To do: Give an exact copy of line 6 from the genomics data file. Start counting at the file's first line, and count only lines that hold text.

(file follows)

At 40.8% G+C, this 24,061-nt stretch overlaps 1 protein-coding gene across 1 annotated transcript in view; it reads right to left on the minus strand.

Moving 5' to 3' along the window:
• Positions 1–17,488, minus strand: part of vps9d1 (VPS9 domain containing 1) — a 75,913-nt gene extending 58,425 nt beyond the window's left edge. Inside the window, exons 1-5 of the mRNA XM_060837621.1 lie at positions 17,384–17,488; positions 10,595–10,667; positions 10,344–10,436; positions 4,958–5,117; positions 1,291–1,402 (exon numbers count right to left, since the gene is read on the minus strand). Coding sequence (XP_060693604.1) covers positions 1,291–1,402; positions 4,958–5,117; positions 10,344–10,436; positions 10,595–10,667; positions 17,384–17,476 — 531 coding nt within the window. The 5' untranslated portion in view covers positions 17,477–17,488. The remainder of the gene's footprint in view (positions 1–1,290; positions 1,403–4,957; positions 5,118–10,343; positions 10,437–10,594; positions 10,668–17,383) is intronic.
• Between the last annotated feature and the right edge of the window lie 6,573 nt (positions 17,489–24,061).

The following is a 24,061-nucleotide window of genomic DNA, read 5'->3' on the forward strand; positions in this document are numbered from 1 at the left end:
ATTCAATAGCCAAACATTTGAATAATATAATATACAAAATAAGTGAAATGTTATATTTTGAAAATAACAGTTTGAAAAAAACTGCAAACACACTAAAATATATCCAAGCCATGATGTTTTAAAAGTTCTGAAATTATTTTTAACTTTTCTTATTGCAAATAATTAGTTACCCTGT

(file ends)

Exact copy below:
ATTCAATAGCCAAACATTTGAATAATATAATATACAAAATAAGTGAAATGTTATATTTTGAAAATAACAGTTTGAAAAAAACTGCAAACACACTAAAATATATCCAAGCCATGATGTTTTAAAAGTTCTGAAATTATTTTTAACTTTTCTTATTGCAAATAATTAGTTACCCTGT